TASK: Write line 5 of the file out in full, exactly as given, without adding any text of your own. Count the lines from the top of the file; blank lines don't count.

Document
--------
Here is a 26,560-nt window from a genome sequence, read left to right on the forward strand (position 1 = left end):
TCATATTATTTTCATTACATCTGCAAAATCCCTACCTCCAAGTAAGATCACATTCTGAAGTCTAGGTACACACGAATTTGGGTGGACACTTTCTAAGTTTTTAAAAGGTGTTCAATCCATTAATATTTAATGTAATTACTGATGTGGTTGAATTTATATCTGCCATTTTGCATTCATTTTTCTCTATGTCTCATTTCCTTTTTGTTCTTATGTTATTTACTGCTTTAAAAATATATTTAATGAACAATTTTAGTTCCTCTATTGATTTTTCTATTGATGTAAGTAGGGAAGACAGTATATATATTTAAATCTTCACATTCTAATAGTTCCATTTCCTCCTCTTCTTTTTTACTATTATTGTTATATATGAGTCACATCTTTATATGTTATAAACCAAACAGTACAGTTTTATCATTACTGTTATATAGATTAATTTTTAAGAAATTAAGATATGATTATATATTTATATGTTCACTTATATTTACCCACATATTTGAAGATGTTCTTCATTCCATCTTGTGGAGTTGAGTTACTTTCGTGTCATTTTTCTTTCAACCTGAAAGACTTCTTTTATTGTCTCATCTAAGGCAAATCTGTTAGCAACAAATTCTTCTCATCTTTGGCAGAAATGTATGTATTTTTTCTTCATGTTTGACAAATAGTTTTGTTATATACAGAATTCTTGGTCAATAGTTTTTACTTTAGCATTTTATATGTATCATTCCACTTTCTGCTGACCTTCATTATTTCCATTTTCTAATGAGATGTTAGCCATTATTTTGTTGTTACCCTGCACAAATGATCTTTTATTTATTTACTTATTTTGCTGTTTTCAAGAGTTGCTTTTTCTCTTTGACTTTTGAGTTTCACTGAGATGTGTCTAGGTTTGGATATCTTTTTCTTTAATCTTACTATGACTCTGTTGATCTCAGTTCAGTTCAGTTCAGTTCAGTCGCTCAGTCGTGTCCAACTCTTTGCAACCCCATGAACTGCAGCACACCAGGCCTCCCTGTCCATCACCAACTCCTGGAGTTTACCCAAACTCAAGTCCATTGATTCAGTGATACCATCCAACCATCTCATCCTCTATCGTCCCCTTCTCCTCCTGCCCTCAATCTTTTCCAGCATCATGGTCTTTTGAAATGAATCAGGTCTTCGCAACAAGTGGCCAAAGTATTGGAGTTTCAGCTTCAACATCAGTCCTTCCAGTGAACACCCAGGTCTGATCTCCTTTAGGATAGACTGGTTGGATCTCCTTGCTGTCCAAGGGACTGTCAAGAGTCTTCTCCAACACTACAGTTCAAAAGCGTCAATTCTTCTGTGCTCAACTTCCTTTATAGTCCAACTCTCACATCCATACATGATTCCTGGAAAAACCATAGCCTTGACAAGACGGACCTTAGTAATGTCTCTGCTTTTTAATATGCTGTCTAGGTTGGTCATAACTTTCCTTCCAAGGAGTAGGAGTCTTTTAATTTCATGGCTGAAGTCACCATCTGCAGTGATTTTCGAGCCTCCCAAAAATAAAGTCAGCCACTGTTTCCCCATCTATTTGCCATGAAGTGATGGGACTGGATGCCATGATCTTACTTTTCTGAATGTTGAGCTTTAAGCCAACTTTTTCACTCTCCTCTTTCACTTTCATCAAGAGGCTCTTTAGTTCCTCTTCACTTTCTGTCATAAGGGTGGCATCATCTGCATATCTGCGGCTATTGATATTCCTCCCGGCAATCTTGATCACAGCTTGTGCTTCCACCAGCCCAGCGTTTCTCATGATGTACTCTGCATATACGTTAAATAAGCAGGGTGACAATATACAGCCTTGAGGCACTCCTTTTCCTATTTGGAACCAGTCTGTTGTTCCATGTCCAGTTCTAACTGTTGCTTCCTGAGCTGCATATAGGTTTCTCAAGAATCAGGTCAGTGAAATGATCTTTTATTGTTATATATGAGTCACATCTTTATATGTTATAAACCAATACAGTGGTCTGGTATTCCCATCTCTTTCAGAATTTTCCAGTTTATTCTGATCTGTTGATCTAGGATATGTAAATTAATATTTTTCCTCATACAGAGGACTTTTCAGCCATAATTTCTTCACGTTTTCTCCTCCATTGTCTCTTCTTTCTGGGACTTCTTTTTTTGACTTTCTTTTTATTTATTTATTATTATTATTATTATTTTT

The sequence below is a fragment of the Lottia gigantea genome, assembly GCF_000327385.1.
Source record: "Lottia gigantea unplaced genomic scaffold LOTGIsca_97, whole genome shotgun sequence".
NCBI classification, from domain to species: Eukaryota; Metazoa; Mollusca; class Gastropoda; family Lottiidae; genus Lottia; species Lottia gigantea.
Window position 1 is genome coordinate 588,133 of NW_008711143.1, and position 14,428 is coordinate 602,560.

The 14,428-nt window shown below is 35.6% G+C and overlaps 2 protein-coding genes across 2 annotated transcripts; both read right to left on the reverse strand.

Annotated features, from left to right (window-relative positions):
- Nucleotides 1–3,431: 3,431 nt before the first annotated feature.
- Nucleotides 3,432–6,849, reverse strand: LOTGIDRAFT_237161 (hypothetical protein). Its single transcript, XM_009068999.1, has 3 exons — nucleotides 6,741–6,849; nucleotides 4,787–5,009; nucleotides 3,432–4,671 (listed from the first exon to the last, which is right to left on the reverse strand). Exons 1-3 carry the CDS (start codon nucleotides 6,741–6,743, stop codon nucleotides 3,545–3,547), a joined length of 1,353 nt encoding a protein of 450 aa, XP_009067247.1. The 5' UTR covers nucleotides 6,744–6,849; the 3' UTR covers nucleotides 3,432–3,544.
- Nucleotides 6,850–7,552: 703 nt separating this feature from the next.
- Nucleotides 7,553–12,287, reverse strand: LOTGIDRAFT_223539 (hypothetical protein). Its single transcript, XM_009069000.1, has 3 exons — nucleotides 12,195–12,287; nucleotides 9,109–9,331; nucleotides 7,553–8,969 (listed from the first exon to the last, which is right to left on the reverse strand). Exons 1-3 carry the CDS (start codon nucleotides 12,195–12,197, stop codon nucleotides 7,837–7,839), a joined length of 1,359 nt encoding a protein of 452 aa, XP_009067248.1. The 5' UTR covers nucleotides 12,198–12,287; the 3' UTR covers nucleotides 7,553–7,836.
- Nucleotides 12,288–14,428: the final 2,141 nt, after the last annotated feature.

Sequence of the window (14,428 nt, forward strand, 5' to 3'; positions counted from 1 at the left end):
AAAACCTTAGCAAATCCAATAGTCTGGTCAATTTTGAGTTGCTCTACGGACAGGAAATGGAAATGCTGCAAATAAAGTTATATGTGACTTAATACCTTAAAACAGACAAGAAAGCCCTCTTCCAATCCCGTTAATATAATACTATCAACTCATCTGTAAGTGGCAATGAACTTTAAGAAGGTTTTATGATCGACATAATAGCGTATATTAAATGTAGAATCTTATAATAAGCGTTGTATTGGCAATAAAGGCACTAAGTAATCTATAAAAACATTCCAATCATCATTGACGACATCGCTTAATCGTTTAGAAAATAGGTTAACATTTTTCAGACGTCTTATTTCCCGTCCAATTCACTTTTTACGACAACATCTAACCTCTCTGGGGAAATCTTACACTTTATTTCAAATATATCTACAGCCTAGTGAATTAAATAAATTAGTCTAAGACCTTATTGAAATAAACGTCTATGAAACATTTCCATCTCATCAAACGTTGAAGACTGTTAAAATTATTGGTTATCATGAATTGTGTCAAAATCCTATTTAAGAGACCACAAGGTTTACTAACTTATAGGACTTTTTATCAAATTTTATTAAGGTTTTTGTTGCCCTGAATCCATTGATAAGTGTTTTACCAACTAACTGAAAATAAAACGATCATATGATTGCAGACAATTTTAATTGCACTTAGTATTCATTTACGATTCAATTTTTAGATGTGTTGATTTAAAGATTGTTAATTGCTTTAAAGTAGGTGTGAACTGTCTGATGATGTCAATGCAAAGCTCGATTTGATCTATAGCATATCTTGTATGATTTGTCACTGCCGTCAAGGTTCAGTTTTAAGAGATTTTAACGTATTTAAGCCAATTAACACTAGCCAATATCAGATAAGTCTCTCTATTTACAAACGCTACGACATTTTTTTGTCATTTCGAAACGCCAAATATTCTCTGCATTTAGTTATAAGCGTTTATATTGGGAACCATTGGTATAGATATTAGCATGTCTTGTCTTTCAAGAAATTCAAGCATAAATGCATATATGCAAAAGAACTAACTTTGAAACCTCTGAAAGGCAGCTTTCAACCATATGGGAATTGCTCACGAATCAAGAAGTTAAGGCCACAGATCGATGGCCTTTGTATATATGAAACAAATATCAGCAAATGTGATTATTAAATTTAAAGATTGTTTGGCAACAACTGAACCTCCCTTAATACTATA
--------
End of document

NCBI classification, from domain to species: Eukaryota; Metazoa; Mollusca; class Gastropoda; family Lottiidae; genus Lottia; species Lottia gigantea.